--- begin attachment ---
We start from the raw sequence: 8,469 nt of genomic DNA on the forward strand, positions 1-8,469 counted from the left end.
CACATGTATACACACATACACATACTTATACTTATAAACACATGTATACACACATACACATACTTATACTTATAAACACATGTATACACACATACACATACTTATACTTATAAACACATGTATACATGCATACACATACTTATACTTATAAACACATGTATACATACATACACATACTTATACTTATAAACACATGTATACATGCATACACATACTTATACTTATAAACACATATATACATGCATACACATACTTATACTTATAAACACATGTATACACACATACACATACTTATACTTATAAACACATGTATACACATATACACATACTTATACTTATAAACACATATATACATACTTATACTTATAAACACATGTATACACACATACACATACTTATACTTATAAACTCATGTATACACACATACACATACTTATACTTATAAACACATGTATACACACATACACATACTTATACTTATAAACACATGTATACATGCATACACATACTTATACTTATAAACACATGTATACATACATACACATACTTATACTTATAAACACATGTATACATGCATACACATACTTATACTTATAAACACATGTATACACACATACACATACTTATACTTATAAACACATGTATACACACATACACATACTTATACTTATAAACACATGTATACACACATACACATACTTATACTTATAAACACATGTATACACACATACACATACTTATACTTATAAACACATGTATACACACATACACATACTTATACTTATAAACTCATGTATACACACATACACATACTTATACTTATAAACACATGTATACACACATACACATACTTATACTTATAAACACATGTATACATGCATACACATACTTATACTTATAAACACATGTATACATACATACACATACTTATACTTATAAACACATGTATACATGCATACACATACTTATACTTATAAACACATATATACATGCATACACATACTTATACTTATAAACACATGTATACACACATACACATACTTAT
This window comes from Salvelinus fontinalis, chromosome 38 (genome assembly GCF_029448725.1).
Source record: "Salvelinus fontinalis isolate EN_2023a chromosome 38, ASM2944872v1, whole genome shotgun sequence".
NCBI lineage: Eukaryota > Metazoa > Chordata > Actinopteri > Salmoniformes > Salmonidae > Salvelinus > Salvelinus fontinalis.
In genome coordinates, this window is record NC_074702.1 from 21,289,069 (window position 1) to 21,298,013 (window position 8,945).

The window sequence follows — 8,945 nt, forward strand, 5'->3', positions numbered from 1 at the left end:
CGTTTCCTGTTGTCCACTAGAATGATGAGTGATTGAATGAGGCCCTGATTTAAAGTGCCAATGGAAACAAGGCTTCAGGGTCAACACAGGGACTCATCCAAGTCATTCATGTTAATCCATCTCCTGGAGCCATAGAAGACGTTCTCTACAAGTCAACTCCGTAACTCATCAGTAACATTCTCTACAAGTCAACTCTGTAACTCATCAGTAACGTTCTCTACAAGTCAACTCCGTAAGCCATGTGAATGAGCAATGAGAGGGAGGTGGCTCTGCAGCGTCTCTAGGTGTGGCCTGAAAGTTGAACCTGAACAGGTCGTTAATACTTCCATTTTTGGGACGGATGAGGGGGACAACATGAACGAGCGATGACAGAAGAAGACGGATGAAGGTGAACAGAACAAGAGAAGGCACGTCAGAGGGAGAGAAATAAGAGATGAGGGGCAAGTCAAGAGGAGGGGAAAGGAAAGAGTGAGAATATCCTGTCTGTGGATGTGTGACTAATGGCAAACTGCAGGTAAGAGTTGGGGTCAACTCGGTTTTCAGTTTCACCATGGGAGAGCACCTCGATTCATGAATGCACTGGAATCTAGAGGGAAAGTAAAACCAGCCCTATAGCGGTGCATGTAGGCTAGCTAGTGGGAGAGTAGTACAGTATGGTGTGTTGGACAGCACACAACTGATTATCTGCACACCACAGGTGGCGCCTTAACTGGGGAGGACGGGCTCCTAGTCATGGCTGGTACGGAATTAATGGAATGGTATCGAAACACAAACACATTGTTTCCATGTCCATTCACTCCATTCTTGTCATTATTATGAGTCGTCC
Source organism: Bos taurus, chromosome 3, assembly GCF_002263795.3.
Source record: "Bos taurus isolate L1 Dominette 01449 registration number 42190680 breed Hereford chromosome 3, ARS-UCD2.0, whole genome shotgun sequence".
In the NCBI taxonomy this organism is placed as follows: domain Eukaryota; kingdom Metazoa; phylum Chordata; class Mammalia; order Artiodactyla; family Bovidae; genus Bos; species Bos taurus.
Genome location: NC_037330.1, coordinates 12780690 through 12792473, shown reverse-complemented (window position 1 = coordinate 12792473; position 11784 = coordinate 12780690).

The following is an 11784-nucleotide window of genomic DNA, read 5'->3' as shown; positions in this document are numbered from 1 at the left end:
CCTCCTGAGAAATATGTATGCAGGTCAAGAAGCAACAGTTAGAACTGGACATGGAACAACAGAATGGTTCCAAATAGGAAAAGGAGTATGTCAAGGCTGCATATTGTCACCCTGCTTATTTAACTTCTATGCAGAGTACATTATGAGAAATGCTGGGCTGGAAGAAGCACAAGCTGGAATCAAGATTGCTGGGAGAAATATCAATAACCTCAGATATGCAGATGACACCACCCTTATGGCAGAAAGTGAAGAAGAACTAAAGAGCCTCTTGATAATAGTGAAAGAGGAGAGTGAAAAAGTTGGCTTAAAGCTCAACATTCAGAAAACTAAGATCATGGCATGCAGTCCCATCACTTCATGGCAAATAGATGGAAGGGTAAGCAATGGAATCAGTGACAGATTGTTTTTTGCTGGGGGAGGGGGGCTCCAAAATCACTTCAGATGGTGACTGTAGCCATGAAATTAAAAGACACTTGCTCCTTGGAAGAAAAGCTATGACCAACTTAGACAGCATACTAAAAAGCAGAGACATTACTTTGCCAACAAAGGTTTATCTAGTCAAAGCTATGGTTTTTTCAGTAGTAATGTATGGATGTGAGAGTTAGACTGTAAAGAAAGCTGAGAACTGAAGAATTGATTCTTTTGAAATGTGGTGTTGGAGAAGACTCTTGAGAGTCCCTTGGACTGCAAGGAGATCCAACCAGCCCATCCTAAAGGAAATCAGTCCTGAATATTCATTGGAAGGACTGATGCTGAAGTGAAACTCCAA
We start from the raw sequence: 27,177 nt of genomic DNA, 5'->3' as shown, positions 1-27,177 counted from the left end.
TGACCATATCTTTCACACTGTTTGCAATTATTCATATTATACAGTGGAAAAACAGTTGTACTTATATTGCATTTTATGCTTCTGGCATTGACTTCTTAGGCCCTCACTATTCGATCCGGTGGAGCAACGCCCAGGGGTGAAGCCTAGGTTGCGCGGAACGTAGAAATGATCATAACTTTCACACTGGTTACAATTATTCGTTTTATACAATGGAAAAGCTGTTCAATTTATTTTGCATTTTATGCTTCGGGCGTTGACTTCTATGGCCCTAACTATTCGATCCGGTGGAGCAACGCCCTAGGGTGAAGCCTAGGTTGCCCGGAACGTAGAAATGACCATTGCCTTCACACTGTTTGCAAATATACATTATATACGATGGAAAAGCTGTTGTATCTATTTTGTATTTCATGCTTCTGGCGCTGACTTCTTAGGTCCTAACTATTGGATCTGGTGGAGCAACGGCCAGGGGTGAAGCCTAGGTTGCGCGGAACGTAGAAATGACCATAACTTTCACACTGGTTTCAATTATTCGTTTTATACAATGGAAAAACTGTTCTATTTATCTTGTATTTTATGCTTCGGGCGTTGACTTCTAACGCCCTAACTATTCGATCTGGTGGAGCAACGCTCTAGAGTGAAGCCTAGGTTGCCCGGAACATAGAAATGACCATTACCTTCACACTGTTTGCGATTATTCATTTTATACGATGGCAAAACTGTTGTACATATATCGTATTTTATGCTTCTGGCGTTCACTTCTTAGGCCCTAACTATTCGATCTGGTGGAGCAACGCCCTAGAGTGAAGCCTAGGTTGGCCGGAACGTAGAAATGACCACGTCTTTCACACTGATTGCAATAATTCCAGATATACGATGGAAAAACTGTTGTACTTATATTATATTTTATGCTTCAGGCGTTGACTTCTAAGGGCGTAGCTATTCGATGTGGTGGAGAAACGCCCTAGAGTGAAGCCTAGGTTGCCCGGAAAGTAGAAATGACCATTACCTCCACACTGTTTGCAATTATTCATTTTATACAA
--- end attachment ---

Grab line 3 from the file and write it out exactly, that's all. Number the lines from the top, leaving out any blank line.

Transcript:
This window comes from Salvelinus fontinalis, chromosome 38 (genome assembly GCF_029448725.1).